3 misconceptions about SAS hash objects: and why you should start using them now

Michele Burlew’s new book, SAS Hash Object Programming Made Easy takes users through the newest look-up technique from SAS, one that has many still shaking their heads. “Not many DATA step programmers have used hash objects much,” Burlew says. “They seem scary because they operate a little differently from the SAS language people are used to.”

But Michele is a big believer now. “Once you get them, you can do so much more,” she told me. “They enhance your programming; they can make the job easier; they can be extremely efficient. Hash objects significantly expand your vocabulary within the SAS language.”

I wondered why people have been so hesitant to use hash objects. Michele described some common misconceptions:

  • Hash objects are too difficult to figure out. The highest hurdle in adding hash objects to your SAS language vocabulary might be the strange-looking syntax. Probably the easiest starting point is to make a hash object a simple lookup tool like you use arrays and user-defined formats. Adapt a simple example that processes your own data and compare the results of your new hash object solution to the output produced by a technique you already understand well. You do not have to be a techno-wizard nor do your applications have to be complex to use hash objects!
  • A programmer proficient in other DATA step and PROC step tools will not benefit from learning how to use hash objects. As a SAS programmer for more than 30 years, I definitely believed this statement when I first encountered hash objects. However, I followed my own advice in the previous bullet and started with simple lookup tasks. Then when I needed various cuts of 150 million record medical claims data sets, I was hooked. While they aren’t always the best solution, in many situations my hash object code was shorter, easier to maintain, and executed faster than my usual combination of DATA steps and PROC steps.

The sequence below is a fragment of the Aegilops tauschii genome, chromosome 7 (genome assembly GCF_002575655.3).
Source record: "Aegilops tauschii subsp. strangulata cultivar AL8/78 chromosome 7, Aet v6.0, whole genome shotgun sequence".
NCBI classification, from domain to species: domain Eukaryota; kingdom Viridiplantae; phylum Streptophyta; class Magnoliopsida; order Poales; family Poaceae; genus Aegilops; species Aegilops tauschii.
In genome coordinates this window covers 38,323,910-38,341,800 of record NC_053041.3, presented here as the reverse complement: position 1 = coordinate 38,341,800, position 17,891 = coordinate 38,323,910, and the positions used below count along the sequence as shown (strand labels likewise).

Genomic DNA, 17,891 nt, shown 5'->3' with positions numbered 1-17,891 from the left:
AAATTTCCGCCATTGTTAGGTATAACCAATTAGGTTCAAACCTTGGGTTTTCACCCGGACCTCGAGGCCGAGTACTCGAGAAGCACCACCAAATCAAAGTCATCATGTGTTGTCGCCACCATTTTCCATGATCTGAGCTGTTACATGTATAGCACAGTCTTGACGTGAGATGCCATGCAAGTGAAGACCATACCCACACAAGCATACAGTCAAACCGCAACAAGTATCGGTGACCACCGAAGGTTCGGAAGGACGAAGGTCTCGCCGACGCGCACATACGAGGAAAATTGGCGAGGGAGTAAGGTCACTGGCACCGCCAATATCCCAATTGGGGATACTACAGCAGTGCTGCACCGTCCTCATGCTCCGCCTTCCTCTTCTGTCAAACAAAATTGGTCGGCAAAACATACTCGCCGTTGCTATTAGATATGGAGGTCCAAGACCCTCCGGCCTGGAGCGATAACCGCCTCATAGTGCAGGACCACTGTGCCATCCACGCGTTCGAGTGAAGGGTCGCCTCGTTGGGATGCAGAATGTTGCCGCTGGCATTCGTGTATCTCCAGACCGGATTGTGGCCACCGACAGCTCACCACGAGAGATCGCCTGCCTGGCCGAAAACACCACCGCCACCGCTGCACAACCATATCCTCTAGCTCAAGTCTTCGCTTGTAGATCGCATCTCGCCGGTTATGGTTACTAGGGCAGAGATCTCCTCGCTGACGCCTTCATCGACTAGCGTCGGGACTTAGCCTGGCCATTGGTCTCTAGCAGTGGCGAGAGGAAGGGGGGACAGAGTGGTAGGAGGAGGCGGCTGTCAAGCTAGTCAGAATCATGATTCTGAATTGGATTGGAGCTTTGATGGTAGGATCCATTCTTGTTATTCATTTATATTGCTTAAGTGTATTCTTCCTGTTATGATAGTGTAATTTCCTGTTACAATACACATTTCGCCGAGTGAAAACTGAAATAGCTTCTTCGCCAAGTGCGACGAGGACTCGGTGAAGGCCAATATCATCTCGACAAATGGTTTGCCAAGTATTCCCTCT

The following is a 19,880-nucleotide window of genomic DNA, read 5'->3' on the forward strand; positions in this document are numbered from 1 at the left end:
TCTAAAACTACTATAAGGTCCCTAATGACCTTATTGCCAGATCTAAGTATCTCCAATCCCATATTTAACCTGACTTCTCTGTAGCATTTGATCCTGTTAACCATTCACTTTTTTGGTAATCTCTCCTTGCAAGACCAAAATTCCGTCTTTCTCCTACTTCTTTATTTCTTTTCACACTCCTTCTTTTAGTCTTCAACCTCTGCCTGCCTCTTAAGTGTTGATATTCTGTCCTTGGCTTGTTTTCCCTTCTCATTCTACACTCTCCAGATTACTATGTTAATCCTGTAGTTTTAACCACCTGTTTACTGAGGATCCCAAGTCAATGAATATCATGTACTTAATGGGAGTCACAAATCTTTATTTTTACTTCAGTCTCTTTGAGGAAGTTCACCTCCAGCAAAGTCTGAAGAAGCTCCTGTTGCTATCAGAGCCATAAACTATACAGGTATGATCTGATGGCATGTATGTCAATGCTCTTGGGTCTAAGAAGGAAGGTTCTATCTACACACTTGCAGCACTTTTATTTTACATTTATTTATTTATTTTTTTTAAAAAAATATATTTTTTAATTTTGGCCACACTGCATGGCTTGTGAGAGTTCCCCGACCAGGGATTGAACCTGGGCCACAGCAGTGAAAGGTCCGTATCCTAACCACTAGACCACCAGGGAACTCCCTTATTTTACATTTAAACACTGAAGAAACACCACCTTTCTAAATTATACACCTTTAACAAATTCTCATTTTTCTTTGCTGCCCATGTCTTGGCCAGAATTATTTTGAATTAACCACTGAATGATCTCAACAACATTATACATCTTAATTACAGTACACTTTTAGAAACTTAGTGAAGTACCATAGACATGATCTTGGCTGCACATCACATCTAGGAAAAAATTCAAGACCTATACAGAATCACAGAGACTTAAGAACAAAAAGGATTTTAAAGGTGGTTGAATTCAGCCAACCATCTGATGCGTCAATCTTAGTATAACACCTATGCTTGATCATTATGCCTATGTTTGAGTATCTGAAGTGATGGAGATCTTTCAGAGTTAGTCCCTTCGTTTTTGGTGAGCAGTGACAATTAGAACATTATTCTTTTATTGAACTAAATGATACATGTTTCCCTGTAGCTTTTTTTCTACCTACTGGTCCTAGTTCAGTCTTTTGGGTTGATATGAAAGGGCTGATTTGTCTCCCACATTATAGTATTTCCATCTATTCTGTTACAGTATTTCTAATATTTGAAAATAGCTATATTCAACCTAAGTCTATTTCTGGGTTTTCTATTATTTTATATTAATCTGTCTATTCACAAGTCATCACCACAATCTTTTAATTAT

• Hash objects make sense only when working with big data sets. Since the claim was that hash objects would improve efficiency of programs, it seemed to me that this would matter only when I worked with huge data sets. However, as I gained experience with hash objects, I found reasons to use them in all sizes of applications. For example, if you need to combine multiple data sets into one data set and different keys link the various data sets, the task could require multiple sorts and merges. Instead, in just a single DATA step, you might be able to combine all of the data sets using hash objects. None of the data sets needs to be large to make this DATA step an efficient solution that is easy to follow.

Start expanding your SAS vocabulary with SAS Hash Object Programming Made Easy.  Preview a free chapter here.

tags: data step, michele burlew, SAS Hash Object, SAS Hash Object Programming, SAS language

2 Comments

  1. Posted July 30, 2014 at 5:05 am | Permalink

    Hi Aimee
    I run the two examples in the book excerpt, the one without, and the one with a hash object.
    They produce the same results. But they are not comparable because the hash example only selects the observations from employees with emppaylevel=:"A" while the other example selects all observations. So I did a second run while letting away the where data set option:
    declare hash e(dataset: 'employees');
    The result is the same. So I propose for a next edition of the book to either let away the where data set option, or to put it also in the first non-hash example. Like this the examples would be comparable.
    Kind regards, Michael

  2. Michele Burlew
    Posted July 31, 2014 at 2:23 pm | Permalink

    Michael,

    Thanks for your suggestion. I think you are describing Examples 1.1 and 1.2. The intention of the WHERE= option in 1.2 is to show that it's possible to use the option to select what you load into a hash object. Maybe in a next edition, I will change 1.1 to be more like 1.2 and better clarify the distinction between the two examples.

    Thanks again,
    Michele Burlew

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